By now you appreciate the powerful effect of light input on circadian rhythms. However, further studies showed that the inner clock can also respond to other kinds of signaling. Some input—notably exercise and melatonin—uses routes other than the eye-to-SCN pathway. Yet other stimuli—notably scheduled food access and methamphetamine—control the timing of inner clocks separate from the SCN.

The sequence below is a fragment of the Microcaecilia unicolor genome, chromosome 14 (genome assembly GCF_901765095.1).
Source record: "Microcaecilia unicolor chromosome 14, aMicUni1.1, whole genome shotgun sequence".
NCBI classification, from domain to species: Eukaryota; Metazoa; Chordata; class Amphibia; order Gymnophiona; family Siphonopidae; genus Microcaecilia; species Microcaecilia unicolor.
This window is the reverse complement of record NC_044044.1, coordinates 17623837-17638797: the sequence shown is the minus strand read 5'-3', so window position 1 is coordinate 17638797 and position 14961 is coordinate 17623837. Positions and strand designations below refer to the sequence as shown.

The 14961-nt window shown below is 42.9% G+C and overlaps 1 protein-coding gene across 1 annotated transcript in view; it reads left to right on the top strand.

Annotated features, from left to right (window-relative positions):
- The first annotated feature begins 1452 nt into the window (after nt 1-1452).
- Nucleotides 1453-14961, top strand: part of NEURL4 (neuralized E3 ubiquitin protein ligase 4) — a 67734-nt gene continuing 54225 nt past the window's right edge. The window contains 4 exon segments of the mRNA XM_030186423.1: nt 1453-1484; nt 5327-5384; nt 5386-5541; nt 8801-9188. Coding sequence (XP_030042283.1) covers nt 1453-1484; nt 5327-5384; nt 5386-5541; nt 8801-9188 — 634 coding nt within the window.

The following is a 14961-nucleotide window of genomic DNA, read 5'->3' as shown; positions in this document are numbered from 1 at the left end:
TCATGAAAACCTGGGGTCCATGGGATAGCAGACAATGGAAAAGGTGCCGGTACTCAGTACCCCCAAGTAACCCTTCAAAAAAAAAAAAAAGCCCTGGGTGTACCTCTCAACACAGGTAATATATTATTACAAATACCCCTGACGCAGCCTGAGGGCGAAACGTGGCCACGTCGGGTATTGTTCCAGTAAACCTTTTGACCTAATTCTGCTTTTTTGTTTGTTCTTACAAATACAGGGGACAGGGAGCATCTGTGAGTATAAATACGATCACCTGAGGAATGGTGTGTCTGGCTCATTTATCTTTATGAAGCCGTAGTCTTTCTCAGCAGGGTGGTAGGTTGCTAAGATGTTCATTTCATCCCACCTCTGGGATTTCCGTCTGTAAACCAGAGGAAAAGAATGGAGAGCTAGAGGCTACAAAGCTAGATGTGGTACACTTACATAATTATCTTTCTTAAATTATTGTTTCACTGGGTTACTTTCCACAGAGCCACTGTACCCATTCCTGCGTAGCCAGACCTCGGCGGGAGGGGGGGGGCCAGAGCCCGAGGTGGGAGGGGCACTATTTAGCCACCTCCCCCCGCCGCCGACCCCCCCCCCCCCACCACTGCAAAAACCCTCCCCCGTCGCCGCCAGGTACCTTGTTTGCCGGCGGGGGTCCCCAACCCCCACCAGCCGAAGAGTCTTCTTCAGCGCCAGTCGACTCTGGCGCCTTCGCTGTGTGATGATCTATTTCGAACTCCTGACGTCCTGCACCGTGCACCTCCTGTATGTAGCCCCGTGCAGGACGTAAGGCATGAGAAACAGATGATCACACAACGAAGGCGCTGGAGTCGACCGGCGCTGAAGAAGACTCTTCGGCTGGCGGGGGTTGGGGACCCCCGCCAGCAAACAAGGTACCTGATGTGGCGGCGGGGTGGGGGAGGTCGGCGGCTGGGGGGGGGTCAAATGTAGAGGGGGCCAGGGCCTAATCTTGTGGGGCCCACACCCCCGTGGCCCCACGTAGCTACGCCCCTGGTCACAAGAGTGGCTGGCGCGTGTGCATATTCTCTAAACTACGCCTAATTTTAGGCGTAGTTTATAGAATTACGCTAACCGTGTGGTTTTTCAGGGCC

The food-based clock is a fascinating case, because the signal processing resides in liver tissue. An animal lacking an SCN can still entrain some of its rhythms to a fixed schedule of meals. Considering that there are multiple inner clocks—we’ve described the SCN, as well as the retina and liver—overall rhythmic stability, or strength, requires that all these timing components be synchronized to each other.